Delighting ship passengers arriving at Naples since 1935, Naples Maritime Terminal is an imposing building which mixes Classicism with Inter-war Modernism. It sports a suitably maritime exterior, with long rows of circular windows along its sides echoing the portholes of the great liners which the terminal was originally built to serve.
Like Santa Maria Novella station in Florence, Naples Maritime Terminal was a product of Benito Mussolini’s fascist regime. During the early 1930s, Mussolini wanted to develop Naples as a key port for liner traffic in the Mediterranean sea, as well as making it the chief port serving routes to Italy’s overseas colonies. The existing marine terminal at Naples was declared too small and insufficiently impressive.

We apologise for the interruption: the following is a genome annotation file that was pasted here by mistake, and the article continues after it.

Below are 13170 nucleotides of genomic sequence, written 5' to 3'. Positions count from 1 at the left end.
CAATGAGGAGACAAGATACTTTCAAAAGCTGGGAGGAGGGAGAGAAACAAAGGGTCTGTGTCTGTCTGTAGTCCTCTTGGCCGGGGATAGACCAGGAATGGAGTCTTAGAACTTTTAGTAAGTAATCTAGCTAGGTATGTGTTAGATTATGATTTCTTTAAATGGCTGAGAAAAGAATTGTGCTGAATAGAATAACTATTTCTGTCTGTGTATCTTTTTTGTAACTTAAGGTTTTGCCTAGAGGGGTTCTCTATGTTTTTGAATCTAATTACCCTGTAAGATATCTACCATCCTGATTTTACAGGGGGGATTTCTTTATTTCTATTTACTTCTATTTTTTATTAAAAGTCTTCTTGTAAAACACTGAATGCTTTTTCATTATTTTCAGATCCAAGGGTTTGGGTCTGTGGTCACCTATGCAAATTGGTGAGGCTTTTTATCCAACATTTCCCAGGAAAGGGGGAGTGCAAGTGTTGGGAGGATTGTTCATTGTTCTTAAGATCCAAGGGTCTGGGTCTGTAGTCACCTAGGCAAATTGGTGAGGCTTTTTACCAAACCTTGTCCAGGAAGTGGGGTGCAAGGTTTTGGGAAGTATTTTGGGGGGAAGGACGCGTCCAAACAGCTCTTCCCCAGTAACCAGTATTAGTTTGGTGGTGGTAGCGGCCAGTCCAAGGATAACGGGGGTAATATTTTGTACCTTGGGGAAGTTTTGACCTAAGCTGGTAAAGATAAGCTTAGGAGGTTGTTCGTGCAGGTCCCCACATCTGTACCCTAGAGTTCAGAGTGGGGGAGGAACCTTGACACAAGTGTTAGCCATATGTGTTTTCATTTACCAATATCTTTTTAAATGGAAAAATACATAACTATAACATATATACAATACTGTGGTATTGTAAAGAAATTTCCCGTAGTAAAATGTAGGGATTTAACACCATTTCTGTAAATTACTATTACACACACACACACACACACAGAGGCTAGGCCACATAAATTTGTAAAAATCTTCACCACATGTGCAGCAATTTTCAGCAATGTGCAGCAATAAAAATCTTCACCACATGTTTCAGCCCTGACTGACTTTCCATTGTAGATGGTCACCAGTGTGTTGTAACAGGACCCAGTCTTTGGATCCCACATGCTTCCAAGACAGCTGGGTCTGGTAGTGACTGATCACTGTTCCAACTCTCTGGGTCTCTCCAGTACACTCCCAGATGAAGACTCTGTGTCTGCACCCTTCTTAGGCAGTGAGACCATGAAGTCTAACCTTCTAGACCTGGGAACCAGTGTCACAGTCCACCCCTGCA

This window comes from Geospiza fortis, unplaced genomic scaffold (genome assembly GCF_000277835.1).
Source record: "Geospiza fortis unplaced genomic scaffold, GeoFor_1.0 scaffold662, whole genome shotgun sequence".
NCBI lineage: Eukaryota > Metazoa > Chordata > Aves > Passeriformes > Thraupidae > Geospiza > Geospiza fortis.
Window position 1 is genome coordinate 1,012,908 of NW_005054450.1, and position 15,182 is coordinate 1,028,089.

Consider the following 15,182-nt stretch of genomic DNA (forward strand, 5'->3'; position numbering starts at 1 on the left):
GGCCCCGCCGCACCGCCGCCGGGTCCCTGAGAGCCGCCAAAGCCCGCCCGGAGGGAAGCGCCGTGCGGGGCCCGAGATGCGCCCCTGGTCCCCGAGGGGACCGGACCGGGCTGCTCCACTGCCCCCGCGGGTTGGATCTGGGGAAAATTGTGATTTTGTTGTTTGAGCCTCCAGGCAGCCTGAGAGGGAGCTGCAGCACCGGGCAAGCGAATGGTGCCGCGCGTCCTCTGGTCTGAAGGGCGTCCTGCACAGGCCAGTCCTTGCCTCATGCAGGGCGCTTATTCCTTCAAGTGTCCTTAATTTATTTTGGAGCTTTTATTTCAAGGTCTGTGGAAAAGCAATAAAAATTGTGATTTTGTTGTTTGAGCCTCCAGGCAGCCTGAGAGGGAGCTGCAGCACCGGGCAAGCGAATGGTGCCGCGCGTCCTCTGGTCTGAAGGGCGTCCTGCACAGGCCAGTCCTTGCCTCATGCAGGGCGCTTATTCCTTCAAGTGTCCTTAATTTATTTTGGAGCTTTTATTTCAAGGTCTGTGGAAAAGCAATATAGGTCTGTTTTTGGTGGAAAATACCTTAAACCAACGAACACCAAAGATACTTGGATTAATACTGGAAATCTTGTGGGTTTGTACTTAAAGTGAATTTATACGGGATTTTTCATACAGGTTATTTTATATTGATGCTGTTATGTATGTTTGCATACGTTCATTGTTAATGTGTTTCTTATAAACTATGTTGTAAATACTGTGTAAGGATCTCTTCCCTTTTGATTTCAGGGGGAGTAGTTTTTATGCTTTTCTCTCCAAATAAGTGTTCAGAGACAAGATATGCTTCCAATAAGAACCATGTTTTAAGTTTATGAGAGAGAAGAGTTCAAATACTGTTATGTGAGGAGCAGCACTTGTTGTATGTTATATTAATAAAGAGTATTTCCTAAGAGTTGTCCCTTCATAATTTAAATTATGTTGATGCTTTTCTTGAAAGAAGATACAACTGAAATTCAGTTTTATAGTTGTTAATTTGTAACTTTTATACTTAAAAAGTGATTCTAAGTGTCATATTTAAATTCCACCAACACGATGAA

The architecture of fascist Italy generally split into two main schools; either extreme Modernism (as at Santa Maria Novella) or a Classical style featuring columns and arches which was intended to reflect the architecture of the ancient Roman Empire, and thereby draw parallels between that Empire and Mussolini’s Italy. Architect Cesare Bazzani belonged to the second group, and the Marine Terminal sports the arches and decorative elements you might expect, and originally had Classically inspired colonnades on both sides. Yet the large, relatively plain, cuboid masses of the building give it a distinct Modern look too, even if not to the same extent that other pieces of Italian Fascist architecture exemplified. I’ve previously explored my unease about celebrating Italian Fascist architecture, given the practices of the regime which promoted it, and basically got told I was a bleeding-heart liberal (guilty as charged, to be fair). So if you can take it as read that finding the terminal interesting isn’t the same thing as approving of the regime which commissioned it, there is much about the building that still impresses.